Food for the Tummy, Food for Discussion, Food for Thought

Ah, lunchtime. The time one’s thoughts turn to food.

Food for the Tummy

Two items related to food.

Food for Discussion
The following are some topics I expect to be heating up the discussion boards:

  • Muslim Politicians. We’re seeing a new trend in politics: more and more Muslims are running for office. Although this is sure to raise the FUD factor from the fearful, it’s nothing new. I remember learning about the fears when Jews got involved in politics (Horrors! It’s that Zionist conspiracy!), and many of us can still recall the fears about John Kennedy being Catholic (Horrors! The Pope will control the government!). I think it is a good thing, for it demonstrates that, no matter what some believe, modern progressive Muslims are just like everyone else: concerned about their family, their community, and they country, and their faith is personal. The distinction is not the religion, but the level of fanaticism. Don’t believe me? Westboro Baptist Church is protesting at Elizabeth Taylor’s funeral.
  • Anchor Babies. Sure to get people riled up is this report out of San Gabriel, where a makeshift “birthing ward” for Chinese women was shut down. For a fee, Chinese women received room and board and a chance to deliver their babies in the United States and become mothers to instant U.S. citizens. Evidently, Southern California is a hub for this stuff.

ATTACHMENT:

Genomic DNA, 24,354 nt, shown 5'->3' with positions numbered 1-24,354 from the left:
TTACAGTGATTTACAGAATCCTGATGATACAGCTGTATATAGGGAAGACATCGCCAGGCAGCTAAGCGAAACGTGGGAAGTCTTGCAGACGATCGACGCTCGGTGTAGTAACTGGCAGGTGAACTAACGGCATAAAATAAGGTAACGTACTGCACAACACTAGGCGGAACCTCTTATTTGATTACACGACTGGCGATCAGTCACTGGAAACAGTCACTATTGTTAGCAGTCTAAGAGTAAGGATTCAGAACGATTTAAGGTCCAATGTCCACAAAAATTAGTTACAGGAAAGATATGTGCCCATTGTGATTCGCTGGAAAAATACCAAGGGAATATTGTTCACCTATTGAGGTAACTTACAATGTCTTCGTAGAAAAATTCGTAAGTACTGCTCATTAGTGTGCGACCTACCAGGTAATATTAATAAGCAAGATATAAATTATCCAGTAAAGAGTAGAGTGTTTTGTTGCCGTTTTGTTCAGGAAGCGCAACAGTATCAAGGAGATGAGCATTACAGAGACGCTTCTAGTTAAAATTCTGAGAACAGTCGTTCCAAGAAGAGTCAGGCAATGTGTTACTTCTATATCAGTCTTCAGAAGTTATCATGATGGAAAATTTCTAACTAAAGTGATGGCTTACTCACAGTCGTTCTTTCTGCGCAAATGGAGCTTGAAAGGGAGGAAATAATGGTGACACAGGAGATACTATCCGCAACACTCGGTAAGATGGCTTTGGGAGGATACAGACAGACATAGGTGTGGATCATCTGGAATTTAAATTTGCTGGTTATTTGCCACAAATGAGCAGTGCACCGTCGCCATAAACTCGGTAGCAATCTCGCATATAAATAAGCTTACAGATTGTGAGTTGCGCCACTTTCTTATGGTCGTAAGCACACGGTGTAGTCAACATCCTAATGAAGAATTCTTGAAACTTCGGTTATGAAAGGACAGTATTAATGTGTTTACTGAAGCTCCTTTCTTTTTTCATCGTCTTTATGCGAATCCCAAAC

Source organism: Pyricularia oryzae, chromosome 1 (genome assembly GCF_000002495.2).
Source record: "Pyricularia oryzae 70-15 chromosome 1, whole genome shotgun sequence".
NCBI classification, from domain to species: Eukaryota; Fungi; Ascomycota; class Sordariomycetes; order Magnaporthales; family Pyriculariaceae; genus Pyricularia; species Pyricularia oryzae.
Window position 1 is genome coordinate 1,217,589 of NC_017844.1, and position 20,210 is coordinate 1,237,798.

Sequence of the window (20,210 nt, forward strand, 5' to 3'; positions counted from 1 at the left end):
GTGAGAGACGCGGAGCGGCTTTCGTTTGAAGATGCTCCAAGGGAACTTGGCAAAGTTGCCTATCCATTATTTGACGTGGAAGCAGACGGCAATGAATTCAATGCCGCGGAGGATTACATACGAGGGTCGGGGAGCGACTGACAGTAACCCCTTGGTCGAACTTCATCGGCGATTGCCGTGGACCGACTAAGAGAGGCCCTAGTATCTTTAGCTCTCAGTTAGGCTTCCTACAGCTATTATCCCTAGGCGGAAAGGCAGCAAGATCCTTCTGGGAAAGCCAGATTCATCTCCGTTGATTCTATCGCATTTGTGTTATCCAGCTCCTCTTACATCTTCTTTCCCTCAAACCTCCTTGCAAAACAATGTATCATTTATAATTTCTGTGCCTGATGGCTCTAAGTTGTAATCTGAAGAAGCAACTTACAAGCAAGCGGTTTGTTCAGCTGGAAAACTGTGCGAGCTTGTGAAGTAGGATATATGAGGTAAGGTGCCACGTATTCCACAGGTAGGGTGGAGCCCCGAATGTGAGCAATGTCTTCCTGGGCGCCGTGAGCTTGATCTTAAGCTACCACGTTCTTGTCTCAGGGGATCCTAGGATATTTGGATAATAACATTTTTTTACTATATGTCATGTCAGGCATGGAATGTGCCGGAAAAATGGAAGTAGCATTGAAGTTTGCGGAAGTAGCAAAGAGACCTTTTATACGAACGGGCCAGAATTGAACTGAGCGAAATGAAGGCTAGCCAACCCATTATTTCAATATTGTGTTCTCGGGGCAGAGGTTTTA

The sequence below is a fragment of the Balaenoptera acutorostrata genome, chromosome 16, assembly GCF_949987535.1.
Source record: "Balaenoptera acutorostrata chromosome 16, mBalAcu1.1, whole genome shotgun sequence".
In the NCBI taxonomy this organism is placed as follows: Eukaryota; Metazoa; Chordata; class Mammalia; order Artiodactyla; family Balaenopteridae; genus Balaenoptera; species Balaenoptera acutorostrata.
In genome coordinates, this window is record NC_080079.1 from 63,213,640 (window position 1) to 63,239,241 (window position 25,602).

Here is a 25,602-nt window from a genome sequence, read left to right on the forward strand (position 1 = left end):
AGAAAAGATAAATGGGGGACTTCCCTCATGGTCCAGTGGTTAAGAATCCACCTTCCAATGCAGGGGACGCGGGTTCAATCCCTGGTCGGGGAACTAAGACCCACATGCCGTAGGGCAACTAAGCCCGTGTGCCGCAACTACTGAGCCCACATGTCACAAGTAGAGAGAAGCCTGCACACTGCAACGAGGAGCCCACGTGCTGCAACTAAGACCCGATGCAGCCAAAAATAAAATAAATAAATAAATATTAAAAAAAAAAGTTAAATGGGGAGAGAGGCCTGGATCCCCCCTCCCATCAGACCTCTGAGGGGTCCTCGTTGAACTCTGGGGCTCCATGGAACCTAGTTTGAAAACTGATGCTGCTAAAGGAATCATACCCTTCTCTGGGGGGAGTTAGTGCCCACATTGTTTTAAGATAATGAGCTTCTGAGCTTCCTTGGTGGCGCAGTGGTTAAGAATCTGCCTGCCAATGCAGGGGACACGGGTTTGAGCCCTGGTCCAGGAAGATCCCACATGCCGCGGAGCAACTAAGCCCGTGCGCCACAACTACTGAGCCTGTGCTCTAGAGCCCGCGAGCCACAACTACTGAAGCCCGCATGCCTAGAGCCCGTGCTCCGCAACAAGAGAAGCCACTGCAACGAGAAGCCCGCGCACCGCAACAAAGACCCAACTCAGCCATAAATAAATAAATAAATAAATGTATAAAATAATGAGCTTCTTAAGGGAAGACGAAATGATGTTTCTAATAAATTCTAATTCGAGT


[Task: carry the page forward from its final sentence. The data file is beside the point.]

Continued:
• Hypocrites. USA Today is reporting that for all their talk about eliminating earmarks, House Republicans left almost half of the earmarks in the spending bills untouched: $4.8 billion worth (and yet they found the time to go after allocations of less than $200 million … less than 4% of those earmarks… for NPR).

Food for Thought
When you read the comments on these stories (especially the last one), you see articles bemoaning our foreign aid, indicating that the US should not be involved outside of our borders. That’s isolationism, and that doesn’t work… especially in this day and age. Our oil rates went up recently not because of any shortage of supply or refining capacity, but because of fears that Libya would cut their supply. Prices have gone down because of the situation in Japan. Shutdown of manufacturing has not only affected plants in Japan, but is affecting Japanese manufacture’s lines in the US, as well as causing shutdowns for US manufacturers. Problems in Japan are costing US jobs. And Japan isn’t our only worry: Portugul is facing economic collapse, which threatens the entire Euro zone… who tend to buy US products. We’re in a global economy, and we can’t just stick our heads in the sand, be instransigent, or throw temper tantrums to get our way.